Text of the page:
Touching on one of most controversial areas of Church-state relations in recent years, the Pope spoke of Catholic politicians’ “personal responsibility to offer public witness to their faith, especially with regard to the great moral issues of our time,” which he identified as “respect for God’s gift of life, the protection of human dignity and the promotion of authentic human rights”.

The Pope was not specific about the bishops’ relationship with such politicians, merely encouraging the bishops to “maintain contacts” with them and “help them understand” their duty to promote Catholic values.

While acknowledging the “genuine difficulties” facing the Church in the United States, the Pope concluded on a hopeful note, pointing to a growing appreciation for “Judeo-Christian” civic values, and a “new generation of Catholics,” who he said will play a “decisive role in renewing the Church’s presence and witness in American society.”

Before the speech, Cardinal Donald Wuerl, Archbishop of Washington, greeted the pope with brief remarks that recalled his 2008 visit to the United States.

The Pope addressed bishops from the District of Columbia, Maryland, Delaware, Virginia, West Virginia, the US Archdiocese for the Military Services and the Virgin Islands.

  • EndGame

    The grave sins of omission from so many American bishops are coming home to roost. For years Catholic politicians have been allowed commit grave public sins and scandal, support abortion and homosexuality and then go unchecked to receive Holy Communion. This was and still is sacrilege. The Archbishop of Washington is particularly culpable in this scandal.
    Warn them privately, if they don’t change, warn them publically, and if they still persist they should be excommunicated. It really is that simple. The Catholic Bishops have always had this power and never used it, and they have allowed the culture of death to turn into a powerful monster that is now threatening to consume them. Perhaps now they will wake up, find some courage and finally start doing their duty?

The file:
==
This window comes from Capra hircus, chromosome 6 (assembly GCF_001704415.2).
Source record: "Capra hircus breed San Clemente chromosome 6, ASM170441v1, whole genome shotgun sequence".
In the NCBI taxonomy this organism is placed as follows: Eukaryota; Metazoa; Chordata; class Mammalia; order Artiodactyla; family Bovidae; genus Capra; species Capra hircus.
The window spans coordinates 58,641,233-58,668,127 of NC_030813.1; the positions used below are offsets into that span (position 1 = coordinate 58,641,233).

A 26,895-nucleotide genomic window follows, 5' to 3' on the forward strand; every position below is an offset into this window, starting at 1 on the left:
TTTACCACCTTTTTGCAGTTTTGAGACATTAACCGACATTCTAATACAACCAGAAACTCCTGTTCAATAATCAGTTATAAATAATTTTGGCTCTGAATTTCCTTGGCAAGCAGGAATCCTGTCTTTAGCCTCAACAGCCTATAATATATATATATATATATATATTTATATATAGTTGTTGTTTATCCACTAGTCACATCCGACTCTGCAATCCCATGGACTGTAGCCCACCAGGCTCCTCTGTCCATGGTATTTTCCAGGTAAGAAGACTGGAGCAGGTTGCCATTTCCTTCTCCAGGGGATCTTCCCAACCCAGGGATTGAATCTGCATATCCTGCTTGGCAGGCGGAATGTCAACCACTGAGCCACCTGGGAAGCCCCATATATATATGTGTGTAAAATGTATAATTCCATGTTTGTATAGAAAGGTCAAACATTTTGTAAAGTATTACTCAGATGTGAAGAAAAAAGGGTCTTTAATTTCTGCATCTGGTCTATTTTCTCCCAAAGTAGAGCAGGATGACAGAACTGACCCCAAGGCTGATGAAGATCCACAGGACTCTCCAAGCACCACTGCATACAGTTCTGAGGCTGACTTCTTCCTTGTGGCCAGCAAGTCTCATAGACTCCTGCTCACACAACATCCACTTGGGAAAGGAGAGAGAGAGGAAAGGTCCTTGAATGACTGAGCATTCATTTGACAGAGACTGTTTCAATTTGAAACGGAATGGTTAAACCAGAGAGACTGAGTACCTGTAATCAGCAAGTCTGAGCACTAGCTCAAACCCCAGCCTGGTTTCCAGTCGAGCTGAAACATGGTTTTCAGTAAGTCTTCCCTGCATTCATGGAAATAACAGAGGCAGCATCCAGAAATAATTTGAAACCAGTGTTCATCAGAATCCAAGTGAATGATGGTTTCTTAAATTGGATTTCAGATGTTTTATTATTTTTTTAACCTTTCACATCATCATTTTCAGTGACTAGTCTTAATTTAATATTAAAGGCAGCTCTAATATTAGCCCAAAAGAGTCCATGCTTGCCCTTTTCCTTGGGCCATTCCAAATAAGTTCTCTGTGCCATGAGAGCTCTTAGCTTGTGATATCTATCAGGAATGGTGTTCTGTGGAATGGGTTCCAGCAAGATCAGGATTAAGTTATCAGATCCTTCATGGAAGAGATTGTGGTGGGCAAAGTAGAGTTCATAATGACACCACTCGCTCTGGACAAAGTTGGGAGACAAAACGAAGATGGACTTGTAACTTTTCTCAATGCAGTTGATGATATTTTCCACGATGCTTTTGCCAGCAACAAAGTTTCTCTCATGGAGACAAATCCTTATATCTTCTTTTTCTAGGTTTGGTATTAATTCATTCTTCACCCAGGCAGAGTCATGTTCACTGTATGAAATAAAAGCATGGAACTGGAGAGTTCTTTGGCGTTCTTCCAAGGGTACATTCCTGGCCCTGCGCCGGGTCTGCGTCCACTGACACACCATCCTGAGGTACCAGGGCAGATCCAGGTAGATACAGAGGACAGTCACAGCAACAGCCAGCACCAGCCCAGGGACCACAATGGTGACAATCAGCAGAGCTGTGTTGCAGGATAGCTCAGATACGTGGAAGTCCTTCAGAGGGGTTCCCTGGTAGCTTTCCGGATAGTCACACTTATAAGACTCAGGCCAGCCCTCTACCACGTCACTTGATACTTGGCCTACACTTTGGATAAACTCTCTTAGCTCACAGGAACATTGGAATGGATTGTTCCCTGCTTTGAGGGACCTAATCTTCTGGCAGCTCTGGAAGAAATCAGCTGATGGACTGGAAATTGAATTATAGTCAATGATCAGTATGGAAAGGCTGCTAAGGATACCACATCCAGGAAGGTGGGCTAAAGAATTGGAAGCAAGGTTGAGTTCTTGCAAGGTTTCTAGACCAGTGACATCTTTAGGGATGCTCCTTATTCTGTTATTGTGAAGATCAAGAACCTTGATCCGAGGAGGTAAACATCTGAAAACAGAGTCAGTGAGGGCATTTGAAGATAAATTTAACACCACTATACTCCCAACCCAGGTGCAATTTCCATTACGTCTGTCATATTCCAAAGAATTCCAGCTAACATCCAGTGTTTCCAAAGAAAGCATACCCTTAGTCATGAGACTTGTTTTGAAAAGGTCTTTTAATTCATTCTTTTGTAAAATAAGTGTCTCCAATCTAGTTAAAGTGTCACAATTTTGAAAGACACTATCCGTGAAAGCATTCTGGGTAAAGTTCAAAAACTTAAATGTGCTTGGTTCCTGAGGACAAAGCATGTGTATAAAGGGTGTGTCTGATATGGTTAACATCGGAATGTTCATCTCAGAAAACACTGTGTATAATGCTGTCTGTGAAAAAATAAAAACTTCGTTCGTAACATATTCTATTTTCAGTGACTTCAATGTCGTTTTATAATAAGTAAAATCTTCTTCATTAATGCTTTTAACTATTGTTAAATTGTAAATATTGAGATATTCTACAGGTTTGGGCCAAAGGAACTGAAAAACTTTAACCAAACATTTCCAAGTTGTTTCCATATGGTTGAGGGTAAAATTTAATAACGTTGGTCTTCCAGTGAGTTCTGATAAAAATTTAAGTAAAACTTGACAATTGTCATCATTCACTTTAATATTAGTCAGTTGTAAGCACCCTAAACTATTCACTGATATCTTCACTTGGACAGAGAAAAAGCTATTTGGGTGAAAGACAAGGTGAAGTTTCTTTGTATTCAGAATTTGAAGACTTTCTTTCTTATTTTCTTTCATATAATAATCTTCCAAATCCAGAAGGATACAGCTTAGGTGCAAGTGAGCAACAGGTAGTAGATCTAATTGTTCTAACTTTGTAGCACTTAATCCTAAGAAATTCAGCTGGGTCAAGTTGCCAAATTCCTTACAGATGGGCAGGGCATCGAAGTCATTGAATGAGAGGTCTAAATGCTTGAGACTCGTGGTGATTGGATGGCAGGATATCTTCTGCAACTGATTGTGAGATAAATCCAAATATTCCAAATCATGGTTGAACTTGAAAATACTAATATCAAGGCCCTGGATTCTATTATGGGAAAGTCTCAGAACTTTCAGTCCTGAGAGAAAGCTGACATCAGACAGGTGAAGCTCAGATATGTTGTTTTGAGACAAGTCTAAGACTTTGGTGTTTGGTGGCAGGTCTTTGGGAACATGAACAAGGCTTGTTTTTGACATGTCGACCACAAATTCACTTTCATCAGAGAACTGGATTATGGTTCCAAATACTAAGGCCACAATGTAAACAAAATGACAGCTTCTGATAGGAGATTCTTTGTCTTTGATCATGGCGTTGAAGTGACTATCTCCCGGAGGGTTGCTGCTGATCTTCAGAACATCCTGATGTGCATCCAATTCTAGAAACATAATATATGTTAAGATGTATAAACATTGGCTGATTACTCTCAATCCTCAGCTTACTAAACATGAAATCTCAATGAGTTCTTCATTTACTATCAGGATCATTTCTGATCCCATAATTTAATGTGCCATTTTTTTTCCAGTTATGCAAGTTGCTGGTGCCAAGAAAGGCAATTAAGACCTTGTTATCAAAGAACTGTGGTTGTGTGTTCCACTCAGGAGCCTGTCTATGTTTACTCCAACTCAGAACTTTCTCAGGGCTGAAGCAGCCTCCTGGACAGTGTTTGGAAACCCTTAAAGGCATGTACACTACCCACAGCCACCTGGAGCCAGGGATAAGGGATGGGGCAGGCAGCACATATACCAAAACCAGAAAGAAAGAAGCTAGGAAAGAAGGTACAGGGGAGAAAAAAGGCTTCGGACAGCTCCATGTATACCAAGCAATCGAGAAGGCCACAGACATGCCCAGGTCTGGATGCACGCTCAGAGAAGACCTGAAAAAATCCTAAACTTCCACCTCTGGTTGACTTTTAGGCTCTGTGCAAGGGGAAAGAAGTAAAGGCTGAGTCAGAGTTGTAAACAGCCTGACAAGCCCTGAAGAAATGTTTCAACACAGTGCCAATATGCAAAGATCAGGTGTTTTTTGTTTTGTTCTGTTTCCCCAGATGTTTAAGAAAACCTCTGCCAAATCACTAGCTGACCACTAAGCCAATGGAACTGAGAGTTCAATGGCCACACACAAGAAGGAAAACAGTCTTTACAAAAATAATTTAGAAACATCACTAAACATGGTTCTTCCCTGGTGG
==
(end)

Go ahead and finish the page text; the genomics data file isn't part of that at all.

• Fourth Norn

    Australians got this kind of homily from the Pope (Cardinal Ratzinger was a prime mover in its drafting) in 1999. It got a very cool reception, and when the Australian bishops made their 2004 ad limina visit, the issue of progress on the Pope’s diagnosis of poor spiritual health was not raised. These things can backfire badly, and the Vatican must exercise wisdom in picking the battles it wishes to fight. After all, you don’t buy a dog and bark yourself. Pick the leaders of the American Church and trust them. Central direction won’t work and even verbal censures must be carefully phrased. The Pope has put his foot in it on the issue of Muslims and there are dangers in suggesting that whole nations have gone off the rails. It didn’t work for Holland, it didn’t work for Australia, and it won’t work for America, which to my inexpert eye, seems more faithful than its northern neighbour. 

  • Zether

    ““rational perspective” on morality, founded on the conviction that the
    “cosmos is possessed of an inner logic accessible to human reasoning”.
    Using the “language” of natural law, he said, the Church should promote
    social justice by “proposing rational arguments in public square”.”

    This is just another nail in the coffin for people who think the Church doesn’t support scientific inquiry. But then again, the idea that it doesn’t is total and utter myth that the simplest of google searches would debunk. (Pontifical Academy of Sciences, anyone?)